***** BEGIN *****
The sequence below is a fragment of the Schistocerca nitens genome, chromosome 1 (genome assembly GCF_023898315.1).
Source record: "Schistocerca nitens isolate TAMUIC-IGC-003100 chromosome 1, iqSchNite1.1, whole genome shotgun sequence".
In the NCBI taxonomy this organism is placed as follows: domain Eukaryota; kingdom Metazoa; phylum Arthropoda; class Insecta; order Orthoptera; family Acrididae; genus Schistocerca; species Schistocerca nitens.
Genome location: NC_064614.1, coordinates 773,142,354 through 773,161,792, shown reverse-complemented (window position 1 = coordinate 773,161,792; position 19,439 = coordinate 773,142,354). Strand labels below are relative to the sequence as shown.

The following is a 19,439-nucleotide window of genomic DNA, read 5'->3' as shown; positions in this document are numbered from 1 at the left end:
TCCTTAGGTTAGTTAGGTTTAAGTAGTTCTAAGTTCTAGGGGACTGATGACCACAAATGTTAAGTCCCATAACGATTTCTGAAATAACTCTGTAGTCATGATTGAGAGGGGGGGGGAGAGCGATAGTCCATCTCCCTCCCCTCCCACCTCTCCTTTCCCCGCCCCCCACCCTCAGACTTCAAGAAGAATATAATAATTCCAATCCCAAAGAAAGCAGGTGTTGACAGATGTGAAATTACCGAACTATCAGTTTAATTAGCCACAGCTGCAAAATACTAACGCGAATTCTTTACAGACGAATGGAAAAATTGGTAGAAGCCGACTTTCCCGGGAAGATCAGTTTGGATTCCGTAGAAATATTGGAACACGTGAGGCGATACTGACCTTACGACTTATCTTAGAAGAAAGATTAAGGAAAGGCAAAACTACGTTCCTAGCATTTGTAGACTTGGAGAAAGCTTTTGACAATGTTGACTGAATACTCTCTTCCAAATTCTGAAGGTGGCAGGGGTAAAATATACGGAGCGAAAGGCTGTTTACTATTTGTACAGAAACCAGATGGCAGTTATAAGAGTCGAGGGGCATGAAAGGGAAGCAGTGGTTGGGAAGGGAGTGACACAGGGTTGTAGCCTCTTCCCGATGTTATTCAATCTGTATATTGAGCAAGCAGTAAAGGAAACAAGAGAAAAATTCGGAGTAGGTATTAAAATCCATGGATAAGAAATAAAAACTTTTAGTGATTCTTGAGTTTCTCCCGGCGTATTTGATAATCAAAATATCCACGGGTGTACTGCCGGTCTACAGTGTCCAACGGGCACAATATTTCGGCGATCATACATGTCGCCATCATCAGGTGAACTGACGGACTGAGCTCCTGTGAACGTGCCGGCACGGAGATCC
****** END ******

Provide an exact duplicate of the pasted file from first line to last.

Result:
The sequence below is a fragment of the Schistocerca nitens genome, chromosome 1 (genome assembly GCF_023898315.1).
Source record: "Schistocerca nitens isolate TAMUIC-IGC-003100 chromosome 1, iqSchNite1.1, whole genome shotgun sequence".
In the NCBI taxonomy this organism is placed as follows: domain Eukaryota; kingdom Metazoa; phylum Arthropoda; class Insecta; order Orthoptera; family Acrididae; genus Schistocerca; species Schistocerca nitens.
Genome location: NC_064614.1, coordinates 773,142,354 through 773,161,792, shown reverse-complemented (window position 1 = coordinate 773,161,792; position 19,439 = coordinate 773,142,354). Strand labels below are relative to the sequence as shown.

The following is a 19,439-nucleotide window of genomic DNA, read 5'->3' as shown; positions in this document are numbered from 1 at the left end:
TCCTTAGGTTAGTTAGGTTTAAGTAGTTCTAAGTTCTAGGGGACTGATGACCACAAATGTTAAGTCCCATAACGATTTCTGAAATAACTCTGTAGTCATGATTGAGAGGGGGGGGGAGAGCGATAGTCCATCTCCCTCCCCTCCCACCTCTCCTTTCCCCGCCCCCCACCCTCAGACTTCAAGAAGAATATAATAATTCCAATCCCAAAGAAAGCAGGTGTTGACAGATGTGAAATTACCGAACTATCAGTTTAATTAGCCACAGCTGCAAAATACTAACGCGAATTCTTTACAGACGAATGGAAAAATTGGTAGAAGCCGACTTTCCCGGGAAGATCAGTTTGGATTCCGTAGAAATATTGGAACACGTGAGGCGATACTGACCTTACGACTTATCTTAGAAGAAAGATTAAGGAAAGGCAAAACTACGTTCCTAGCATTTGTAGACTTGGAGAAAGCTTTTGACAATGTTGACTGAATACTCTCTTCCAAATTCTGAAGGTGGCAGGGGTAAAATATACGGAGCGAAAGGCTGTTTACTATTTGTACAGAAACCAGATGGCAGTTATAAGAGTCGAGGGGCATGAAAGGGAAGCAGTGGTTGGGAAGGGAGTGACACAGGGTTGTAGCCTCTTCCCGATGTTATTCAATCTGTATATTGAGCAAGCAGTAAAGGAAACAAGAGAAAAATTCGGAGTAGGTATTAAAATCCATGGATAAGAAATAAAAACTTTTAGTGATTCTTGAGTTTCTCCCGGCGTATTTGATAATCAAAATATCCACGGGTGTACTGCCGGTCTACAGTGTCCAACGGGCACAATATTTCGGCGATCATACATGTCGCCATCATCAGGTGAACTGACGGACTGAGCTCCTGTGAACGTGCCGGCACGGAGATCC